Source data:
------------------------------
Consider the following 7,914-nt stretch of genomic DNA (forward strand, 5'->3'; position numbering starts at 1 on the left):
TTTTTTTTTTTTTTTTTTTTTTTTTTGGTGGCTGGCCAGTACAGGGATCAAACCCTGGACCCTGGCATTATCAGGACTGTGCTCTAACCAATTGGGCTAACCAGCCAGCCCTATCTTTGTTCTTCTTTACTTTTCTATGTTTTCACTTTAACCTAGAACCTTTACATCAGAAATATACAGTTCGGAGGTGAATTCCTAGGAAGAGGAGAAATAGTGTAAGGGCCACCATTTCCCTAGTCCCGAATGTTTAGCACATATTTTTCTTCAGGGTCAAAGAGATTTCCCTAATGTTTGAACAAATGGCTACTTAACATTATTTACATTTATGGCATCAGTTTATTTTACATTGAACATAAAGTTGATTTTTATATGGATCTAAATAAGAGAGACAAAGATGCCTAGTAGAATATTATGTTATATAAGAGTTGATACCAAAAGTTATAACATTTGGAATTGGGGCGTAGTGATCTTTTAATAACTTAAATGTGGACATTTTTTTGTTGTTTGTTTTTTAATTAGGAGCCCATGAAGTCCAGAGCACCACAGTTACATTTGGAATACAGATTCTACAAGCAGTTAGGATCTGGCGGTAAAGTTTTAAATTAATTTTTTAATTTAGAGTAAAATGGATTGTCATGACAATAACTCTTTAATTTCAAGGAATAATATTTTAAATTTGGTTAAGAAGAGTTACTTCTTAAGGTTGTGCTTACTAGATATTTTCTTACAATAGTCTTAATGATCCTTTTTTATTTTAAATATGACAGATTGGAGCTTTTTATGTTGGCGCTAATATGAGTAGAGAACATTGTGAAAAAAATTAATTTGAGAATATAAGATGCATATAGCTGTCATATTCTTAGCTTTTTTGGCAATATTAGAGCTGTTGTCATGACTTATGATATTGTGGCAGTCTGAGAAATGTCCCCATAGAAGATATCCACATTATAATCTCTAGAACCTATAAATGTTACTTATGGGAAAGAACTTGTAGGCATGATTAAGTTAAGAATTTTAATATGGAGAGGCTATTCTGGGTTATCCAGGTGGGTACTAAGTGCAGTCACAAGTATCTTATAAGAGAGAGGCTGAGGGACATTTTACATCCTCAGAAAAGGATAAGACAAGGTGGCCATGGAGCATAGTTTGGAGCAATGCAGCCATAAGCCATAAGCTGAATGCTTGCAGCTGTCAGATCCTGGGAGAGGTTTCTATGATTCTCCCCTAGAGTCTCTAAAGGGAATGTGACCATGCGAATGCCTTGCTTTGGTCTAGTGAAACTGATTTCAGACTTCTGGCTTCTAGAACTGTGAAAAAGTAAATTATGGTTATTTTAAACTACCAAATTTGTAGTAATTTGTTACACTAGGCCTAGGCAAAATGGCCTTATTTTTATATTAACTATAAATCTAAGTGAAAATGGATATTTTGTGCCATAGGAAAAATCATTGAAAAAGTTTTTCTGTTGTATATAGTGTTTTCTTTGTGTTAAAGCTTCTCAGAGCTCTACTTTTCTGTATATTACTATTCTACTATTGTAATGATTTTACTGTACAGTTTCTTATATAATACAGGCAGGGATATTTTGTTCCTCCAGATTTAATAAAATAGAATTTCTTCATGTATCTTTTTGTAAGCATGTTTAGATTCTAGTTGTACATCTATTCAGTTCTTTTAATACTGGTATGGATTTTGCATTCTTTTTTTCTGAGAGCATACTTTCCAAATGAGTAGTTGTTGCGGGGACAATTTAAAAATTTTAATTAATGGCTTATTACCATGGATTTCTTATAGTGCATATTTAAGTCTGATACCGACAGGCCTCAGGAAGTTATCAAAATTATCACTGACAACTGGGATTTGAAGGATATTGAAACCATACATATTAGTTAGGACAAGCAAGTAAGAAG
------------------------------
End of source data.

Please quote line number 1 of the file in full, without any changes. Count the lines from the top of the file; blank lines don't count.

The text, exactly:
Consider the following 7,914-nt stretch of genomic DNA (forward strand, 5'->3'; position numbering starts at 1 on the left):